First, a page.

WERE 300 ‘DAGGA DRIVERS’ FIRED UNFAIRLY?
LAST week’s dismissal of 300 drivers who allegedly tested positive for cannabis use by a Pretoria-based outsourcing company raised a lot of questions from more scrupulous fleet managers.
Arnoux Maré, MD of Innovative Staffing Solutions, said in a media statement a truck driver “under the influence of cannabis can be likened to a non-coherent person barrelling a 60-tonne missile down the road at 80 to 100km per hour”.
But when asked in writing which test was used, how this influence manifested, and what cannaboids were found, the company did not reply. This may be because, other than seeing someone obviously stoned with red eyes and droopy lids, there is as yet no reliable test to show if a person is “under the influence” of cannabis.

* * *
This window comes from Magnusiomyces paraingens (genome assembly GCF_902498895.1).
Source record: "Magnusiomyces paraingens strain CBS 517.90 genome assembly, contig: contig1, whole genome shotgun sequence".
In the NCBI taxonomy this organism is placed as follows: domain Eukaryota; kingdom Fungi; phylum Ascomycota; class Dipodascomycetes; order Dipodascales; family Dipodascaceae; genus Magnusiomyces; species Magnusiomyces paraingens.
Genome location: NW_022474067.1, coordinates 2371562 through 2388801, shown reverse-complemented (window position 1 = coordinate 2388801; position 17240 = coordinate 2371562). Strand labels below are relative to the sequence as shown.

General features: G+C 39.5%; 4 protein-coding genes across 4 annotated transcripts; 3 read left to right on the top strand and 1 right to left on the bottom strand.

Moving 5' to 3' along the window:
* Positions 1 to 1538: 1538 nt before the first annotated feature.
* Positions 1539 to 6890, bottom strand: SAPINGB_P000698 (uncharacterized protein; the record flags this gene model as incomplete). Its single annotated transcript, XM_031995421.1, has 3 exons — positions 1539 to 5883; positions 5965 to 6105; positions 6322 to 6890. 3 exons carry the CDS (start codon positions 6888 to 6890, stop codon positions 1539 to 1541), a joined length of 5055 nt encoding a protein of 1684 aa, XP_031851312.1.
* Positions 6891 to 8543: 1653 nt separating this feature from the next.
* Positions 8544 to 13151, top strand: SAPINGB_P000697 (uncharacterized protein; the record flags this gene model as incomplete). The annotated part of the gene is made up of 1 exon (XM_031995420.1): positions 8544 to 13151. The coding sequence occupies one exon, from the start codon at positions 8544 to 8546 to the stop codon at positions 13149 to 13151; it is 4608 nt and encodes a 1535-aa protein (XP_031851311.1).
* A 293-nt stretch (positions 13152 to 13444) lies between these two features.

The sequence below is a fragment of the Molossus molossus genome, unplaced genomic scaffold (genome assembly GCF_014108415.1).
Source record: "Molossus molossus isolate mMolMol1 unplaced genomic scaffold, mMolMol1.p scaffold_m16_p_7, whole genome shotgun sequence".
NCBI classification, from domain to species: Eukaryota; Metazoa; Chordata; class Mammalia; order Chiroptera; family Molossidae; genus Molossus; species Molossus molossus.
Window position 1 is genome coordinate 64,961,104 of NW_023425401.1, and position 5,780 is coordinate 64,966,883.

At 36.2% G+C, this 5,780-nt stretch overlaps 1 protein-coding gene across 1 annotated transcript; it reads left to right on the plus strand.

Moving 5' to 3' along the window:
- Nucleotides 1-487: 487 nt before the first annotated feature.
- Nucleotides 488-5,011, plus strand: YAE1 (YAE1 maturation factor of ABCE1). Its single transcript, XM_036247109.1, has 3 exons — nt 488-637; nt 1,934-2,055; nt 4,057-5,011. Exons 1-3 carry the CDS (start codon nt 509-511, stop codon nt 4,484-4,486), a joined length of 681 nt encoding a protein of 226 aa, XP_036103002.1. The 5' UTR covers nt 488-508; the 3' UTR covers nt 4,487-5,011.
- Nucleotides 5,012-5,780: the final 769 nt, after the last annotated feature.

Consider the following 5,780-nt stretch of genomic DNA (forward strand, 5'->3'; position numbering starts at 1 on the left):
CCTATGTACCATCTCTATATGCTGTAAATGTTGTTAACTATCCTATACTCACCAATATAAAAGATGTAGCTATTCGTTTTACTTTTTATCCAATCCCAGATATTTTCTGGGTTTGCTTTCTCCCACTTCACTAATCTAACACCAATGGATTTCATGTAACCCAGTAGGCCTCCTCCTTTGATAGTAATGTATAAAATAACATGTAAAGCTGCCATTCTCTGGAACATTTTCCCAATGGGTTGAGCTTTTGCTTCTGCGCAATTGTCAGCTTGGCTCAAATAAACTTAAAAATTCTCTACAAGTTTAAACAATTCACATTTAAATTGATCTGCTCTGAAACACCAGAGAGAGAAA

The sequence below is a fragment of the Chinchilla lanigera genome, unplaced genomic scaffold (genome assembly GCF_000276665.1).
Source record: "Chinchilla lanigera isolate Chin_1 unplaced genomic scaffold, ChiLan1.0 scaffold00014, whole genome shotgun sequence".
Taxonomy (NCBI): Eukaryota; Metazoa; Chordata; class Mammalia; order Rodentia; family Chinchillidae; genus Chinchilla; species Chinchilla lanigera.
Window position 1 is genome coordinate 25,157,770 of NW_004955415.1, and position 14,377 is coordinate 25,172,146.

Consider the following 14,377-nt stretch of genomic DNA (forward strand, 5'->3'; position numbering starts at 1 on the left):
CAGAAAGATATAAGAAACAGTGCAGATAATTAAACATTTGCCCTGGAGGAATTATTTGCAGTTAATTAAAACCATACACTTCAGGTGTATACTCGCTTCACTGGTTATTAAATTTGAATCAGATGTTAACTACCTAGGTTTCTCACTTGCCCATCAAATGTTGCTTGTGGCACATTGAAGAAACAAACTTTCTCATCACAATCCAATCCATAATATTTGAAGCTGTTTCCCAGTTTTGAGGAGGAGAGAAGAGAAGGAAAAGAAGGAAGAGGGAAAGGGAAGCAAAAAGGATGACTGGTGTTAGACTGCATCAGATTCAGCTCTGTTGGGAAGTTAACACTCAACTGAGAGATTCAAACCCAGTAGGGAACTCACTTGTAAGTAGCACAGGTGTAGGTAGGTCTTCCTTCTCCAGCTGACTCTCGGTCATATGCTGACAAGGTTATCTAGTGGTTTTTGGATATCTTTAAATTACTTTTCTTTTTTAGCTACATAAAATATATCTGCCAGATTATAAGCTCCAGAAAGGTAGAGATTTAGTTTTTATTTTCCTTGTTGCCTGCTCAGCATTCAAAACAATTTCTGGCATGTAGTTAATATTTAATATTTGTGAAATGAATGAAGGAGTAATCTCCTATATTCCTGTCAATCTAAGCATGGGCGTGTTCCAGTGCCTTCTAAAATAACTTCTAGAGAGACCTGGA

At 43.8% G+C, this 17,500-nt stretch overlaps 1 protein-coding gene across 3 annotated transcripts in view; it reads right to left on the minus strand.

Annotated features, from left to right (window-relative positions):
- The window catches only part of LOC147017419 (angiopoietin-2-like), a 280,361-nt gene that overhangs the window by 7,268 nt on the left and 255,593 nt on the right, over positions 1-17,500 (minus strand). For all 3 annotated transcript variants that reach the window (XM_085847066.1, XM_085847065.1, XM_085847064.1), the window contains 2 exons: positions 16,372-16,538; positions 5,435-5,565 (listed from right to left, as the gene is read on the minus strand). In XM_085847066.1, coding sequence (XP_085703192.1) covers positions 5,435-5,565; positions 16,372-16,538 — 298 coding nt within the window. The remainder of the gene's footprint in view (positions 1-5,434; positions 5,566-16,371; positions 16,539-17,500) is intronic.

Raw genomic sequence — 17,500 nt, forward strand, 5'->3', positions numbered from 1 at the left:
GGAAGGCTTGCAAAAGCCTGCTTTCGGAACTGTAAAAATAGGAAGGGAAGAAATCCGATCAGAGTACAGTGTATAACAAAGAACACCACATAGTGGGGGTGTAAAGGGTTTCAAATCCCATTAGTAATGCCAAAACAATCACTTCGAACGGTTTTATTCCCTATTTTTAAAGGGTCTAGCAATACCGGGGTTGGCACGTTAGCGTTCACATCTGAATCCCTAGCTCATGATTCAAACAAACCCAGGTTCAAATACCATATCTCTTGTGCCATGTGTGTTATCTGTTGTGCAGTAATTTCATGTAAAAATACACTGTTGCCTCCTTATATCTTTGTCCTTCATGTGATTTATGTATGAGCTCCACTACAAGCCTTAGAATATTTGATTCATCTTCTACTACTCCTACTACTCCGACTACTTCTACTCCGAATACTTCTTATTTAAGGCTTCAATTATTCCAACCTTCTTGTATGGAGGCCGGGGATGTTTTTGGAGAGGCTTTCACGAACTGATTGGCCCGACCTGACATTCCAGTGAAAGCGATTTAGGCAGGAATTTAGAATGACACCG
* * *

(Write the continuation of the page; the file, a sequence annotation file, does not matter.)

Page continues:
This is because the metabolite that is tested for enters a person’ fat, from where it is released into the bloodstream for up to six weeks after now legally using cannabis in private.
While persons will test positive for cannabis weeks after use, they are no longer “under the incluence”, whatever this may mean in a court of law. Comparative driving tests of drivers who smoked cannabis during these tests also consistently deliver mixed results, with regular users showing no or very little impaired driving.